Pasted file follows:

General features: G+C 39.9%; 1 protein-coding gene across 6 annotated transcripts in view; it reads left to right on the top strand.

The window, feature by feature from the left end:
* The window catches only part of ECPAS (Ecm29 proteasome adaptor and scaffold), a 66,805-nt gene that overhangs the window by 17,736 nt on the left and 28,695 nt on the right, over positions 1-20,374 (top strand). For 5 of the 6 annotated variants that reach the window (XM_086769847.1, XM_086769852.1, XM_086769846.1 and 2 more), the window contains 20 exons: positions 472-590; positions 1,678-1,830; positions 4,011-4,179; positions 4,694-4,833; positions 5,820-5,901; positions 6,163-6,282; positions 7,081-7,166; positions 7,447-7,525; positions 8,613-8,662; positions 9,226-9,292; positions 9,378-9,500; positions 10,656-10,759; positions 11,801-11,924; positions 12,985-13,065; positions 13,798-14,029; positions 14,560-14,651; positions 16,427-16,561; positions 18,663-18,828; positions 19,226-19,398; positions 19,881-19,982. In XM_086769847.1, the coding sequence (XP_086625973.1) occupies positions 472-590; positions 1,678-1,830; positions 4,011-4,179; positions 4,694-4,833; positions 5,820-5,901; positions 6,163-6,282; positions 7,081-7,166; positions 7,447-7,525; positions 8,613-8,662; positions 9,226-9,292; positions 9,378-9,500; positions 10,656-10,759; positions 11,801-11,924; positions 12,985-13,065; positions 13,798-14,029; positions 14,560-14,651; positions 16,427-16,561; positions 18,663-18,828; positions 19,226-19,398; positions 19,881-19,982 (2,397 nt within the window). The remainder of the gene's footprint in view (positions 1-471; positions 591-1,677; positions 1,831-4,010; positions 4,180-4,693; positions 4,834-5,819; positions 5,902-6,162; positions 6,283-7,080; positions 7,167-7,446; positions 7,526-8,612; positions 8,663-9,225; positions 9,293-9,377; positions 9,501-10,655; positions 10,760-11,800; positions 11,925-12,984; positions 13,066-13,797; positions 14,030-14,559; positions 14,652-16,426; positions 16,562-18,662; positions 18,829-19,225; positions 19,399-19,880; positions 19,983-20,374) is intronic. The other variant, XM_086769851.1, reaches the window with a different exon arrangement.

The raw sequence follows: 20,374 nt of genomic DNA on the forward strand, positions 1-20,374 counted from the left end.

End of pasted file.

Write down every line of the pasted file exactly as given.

General features: G+C 39.9%; 1 protein-coding gene across 6 annotated transcripts in view; it reads left to right on the top strand.

The window, feature by feature from the left end:
* The window catches only part of ECPAS (Ecm29 proteasome adaptor and scaffold), a 66,805-nt gene that overhangs the window by 17,736 nt on the left and 28,695 nt on the right, over positions 1-20,374 (top strand). For 5 of the 6 annotated variants that reach the window (XM_086769847.1, XM_086769852.1, XM_086769846.1 and 2 more), the window contains 20 exons: positions 472-590; positions 1,678-1,830; positions 4,011-4,179; positions 4,694-4,833; positions 5,820-5,901; positions 6,163-6,282; positions 7,081-7,166; positions 7,447-7,525; positions 8,613-8,662; positions 9,226-9,292; positions 9,378-9,500; positions 10,656-10,759; positions 11,801-11,924; positions 12,985-13,065; positions 13,798-14,029; positions 14,560-14,651; positions 16,427-16,561; positions 18,663-18,828; positions 19,226-19,398; positions 19,881-19,982. In XM_086769847.1, the coding sequence (XP_086625973.1) occupies positions 472-590; positions 1,678-1,830; positions 4,011-4,179; positions 4,694-4,833; positions 5,820-5,901; positions 6,163-6,282; positions 7,081-7,166; positions 7,447-7,525; positions 8,613-8,662; positions 9,226-9,292; positions 9,378-9,500; positions 10,656-10,759; positions 11,801-11,924; positions 12,985-13,065; positions 13,798-14,029; positions 14,560-14,651; positions 16,427-16,561; positions 18,663-18,828; positions 19,226-19,398; positions 19,881-19,982 (2,397 nt within the window). The remainder of the gene's footprint in view (positions 1-471; positions 591-1,677; positions 1,831-4,010; positions 4,180-4,693; positions 4,834-5,819; positions 5,902-6,162; positions 6,283-7,080; positions 7,167-7,446; positions 7,526-8,612; positions 8,663-9,225; positions 9,293-9,377; positions 9,501-10,655; positions 10,760-11,800; positions 11,925-12,984; positions 13,066-13,797; positions 14,030-14,559; positions 14,652-16,426; positions 16,562-18,662; positions 18,829-19,225; positions 19,399-19,880; positions 19,983-20,374) is intronic. The other variant, XM_086769851.1, reaches the window with a different exon arrangement.

The raw sequence follows: 20,374 nt of genomic DNA on the forward strand, positions 1-20,374 counted from the left end.